Archive for April, 2010

Monday, April 26, 2010

The Garden in Heraldry

Heraldic Roundel Heraldic Panel Fireback

Above, from left to right: Heraldic Roundel (1980.214.4); Heraldic Panel with the Arms of the House of Hapsburg (37.147.2); Fireback (46.195); The Metropolitan Museum of Art, New York, The Cloisters Collection.

It’s always a special joy to be at The Cloisters in the spring when the stirring and bursting of the plants in the gardens heralds the arrival of nature’s new season with such festive trumpets of color. The reflection of the garden’s plants in the Museum’s collections is wide and well recognized, especially to those who are frequent, or even occasional, visitors to the flowered meadows of the Unicorn Tapestries or the exuberant borders of the Belles Heures of the duke of Berry. One place that shouldn’t be overlooked while visiting The Cloisters, though, is the field of heraldry. Read more »

Monday, April 12, 2010

Long live the hellebores . . .

Helleborus niger Helleborus seed capsules Helleborus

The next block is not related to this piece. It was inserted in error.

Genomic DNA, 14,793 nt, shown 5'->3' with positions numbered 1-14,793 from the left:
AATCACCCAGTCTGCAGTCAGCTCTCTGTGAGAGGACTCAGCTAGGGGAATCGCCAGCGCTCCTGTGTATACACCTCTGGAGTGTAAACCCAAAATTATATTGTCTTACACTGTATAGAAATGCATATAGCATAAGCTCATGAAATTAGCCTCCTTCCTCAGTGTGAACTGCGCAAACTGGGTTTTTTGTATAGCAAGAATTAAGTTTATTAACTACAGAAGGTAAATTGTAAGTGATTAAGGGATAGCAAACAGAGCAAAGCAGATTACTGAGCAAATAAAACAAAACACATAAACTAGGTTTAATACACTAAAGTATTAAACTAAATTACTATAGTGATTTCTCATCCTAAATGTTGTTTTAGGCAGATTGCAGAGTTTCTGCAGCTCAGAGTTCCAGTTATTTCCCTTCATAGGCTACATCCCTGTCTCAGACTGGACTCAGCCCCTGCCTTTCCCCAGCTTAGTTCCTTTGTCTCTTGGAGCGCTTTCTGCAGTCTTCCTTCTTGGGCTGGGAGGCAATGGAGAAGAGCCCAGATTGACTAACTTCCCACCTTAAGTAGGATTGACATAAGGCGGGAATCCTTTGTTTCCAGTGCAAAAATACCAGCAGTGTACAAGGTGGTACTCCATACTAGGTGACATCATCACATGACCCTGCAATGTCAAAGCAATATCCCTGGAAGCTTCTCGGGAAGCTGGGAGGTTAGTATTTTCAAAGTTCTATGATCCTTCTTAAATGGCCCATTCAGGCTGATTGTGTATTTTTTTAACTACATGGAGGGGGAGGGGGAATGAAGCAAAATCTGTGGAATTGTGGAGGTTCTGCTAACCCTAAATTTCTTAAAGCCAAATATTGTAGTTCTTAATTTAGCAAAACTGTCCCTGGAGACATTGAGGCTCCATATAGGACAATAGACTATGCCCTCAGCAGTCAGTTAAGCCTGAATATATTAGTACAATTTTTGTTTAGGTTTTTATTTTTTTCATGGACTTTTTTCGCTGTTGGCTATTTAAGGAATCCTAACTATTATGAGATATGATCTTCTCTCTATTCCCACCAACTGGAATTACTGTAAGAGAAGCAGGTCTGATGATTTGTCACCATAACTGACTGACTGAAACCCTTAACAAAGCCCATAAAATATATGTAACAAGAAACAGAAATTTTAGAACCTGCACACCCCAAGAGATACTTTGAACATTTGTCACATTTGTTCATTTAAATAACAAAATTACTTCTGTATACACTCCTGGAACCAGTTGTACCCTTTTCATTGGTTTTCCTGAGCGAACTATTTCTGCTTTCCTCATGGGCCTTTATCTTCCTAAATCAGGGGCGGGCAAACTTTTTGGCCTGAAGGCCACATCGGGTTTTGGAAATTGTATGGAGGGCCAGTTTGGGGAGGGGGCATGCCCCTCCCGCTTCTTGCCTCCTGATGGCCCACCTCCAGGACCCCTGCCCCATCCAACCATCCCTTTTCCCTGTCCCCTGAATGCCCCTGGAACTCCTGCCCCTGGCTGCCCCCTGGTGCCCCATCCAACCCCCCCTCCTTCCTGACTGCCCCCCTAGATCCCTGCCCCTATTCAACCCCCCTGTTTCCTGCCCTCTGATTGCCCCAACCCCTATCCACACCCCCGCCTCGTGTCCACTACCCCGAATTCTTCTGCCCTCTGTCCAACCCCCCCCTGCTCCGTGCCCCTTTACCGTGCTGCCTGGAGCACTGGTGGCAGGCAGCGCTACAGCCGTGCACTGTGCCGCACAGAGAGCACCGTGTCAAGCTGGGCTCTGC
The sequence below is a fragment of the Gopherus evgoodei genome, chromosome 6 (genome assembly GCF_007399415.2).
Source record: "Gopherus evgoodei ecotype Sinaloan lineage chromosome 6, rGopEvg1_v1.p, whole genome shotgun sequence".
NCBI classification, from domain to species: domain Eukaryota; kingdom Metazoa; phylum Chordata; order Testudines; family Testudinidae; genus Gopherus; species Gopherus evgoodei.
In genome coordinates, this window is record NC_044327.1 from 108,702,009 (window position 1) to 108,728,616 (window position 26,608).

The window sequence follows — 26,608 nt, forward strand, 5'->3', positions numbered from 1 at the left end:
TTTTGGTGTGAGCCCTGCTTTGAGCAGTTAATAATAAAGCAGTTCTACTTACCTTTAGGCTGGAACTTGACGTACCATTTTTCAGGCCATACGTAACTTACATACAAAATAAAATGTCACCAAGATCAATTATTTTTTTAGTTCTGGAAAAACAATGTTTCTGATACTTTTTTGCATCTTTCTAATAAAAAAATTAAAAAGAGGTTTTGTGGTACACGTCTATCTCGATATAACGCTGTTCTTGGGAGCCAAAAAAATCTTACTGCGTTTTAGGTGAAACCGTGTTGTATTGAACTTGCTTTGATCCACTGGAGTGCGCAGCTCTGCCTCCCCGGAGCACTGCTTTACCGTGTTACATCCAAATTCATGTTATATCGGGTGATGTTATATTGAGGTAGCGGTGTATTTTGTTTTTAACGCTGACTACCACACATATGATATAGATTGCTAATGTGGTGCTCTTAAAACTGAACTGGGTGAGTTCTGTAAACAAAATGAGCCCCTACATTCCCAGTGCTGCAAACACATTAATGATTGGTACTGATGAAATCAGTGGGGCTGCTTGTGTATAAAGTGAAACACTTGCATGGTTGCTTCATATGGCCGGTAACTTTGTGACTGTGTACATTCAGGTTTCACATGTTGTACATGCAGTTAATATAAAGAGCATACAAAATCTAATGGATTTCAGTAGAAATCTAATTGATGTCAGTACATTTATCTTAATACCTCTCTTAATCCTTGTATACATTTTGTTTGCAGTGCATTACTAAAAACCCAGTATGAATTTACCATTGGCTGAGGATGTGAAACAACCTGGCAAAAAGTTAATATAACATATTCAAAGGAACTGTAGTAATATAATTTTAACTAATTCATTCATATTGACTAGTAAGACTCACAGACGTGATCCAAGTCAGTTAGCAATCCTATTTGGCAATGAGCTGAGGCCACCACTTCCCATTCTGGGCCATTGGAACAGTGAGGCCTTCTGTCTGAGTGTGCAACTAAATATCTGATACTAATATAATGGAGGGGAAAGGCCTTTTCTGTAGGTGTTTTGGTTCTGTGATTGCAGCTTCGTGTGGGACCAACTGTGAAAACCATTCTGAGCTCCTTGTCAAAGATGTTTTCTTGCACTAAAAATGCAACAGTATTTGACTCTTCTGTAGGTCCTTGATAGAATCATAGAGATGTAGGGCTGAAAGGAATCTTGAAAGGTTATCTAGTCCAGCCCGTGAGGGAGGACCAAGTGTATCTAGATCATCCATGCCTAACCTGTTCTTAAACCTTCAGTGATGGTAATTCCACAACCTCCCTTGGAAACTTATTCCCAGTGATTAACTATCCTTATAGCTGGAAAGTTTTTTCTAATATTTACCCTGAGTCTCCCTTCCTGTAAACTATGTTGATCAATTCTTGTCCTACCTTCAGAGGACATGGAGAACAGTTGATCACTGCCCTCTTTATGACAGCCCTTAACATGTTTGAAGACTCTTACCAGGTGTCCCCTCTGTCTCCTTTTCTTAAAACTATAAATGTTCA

Above, from right to left: The showy stamens of the hellebore will shrivel and drop off, but the flowers will be attractive for many weeks more; the long-lasting sepals and the seed capsules they surround provide a second phase of beauty and interest; the sepals and seed capsules darken in color as they mature. Photographs by Corey Eilhardt.

Hellebores are among the earliest flowers to come in our gardens, but they are slow to go, unlike the snowdrops that bloom only for a short while in late winter and early spring. The hellebore flowers that appear in February-March lose their showy stamens in April, but the persistent sepals and the ripening seed capsules are beautiful and will last for many weeks longer.

There are some twenty species of Helleborus, native to Europe, Turkey, and the Caucasus, and many crosses have now been made between them. Since these cultivated forms are beautiful, various, hardy, undemanding, vigorous, and drought-tolerant, they have become very popular garden plants. Hellebores are now being bred to bear more upright flowers, so they can be more easily admired, and a wide variety of colored and freckled forms, including blue and black-flowered cultivars, are available to collectors. For information on hybrid forms, see “Hybridizing Helleborus niger (PDF)” on the Royal Horticultural Society website.

These winter-blooming plants are dormant in summer, and cope well with dry shade; they require little maintenance beyond the removal of old foliage in fall or late winter. They self-seed freely and are easily propagated by division. For comprehensive information on knowing and growing them well, see Hellebores.

For a history of  hellebore species used in ancient and medieval medicine, see “Hell Flowers,” March 24, 2010.

—Deirdre Larkin